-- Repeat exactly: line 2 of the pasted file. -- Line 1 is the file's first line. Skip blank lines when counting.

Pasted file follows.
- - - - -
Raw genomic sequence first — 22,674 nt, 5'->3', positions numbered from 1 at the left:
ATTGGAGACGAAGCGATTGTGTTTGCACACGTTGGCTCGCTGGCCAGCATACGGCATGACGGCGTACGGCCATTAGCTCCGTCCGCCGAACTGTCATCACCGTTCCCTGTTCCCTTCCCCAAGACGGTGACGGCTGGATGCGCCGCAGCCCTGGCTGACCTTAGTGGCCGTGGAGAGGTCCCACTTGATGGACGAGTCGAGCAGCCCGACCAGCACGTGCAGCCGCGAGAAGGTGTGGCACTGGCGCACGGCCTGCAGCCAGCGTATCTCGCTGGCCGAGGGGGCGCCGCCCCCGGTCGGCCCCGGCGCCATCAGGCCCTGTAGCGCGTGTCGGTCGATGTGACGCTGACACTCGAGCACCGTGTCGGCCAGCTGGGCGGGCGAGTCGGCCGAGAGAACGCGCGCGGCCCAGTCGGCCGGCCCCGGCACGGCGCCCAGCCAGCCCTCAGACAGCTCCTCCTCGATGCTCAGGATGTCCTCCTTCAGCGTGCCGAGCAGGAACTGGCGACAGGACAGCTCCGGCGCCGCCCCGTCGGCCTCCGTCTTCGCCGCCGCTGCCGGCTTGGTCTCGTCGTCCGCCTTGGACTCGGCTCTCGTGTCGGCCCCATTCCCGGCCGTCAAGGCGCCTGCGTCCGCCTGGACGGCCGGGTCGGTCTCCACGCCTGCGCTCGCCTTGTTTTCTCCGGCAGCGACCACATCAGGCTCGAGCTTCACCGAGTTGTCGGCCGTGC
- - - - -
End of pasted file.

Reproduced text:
ATTGGAGACGAAGCGATTGTGTTTGCACACGTTGGCTCGCTGGCCAGCATACGGCATGACGGCGTACGGCCATTAGCTCCGTCCGCCGAACTGTCATCACCGTTCCCTGTTCCCTTCCCCAAGACGGTGACGGCTGGATGCGCCGCAGCCCTGGCTGACCTTAGTGGCCGTGGAGAGGTCCCACTTGATGGACGAGTCGAGCAGCCCGACCAGCACGTGCAGCCGCGAGAAGGTGTGGCACTGGCGCACGGCCTGCAGCCAGCGTATCTCGCTGGCCGAGGGGGCGCCGCCCCCGGTCGGCCCCGGCGCCATCAGGCCCTGTAGCGCGTGTCGGTCGATGTGACGCTGACACTCGAGCACCGTGTCGGCCAGCTGGGCGGGCGAGTCGGCCGAGAGAACGCGCGCGGCCCAGTCGGCCGGCCCCGGCACGGCGCCCAGCCAGCCCTCAGACAGCTCCTCCTCGATGCTCAGGATGTCCTCCTTCAGCGTGCCGAGCAGGAACTGGCGACAGGACAGCTCCGGCGCCGCCCCGTCGGCCTCCGTCTTCGCCGCCGCTGCCGGCTTGGTCTCGTCGTCCGCCTTGGACTCGGCTCTCGTGTCGGCCCCATTCCCGGCCGTCAAGGCGCCTGCGTCCGCCTGGACGGCCGGGTCGGTCTCCACGCCTGCGCTCGCCTTGTTTTCTCCGGCAGCGACCACATCAGGCTCGAGCTTCACCGAGTTGTCGGCCGTGC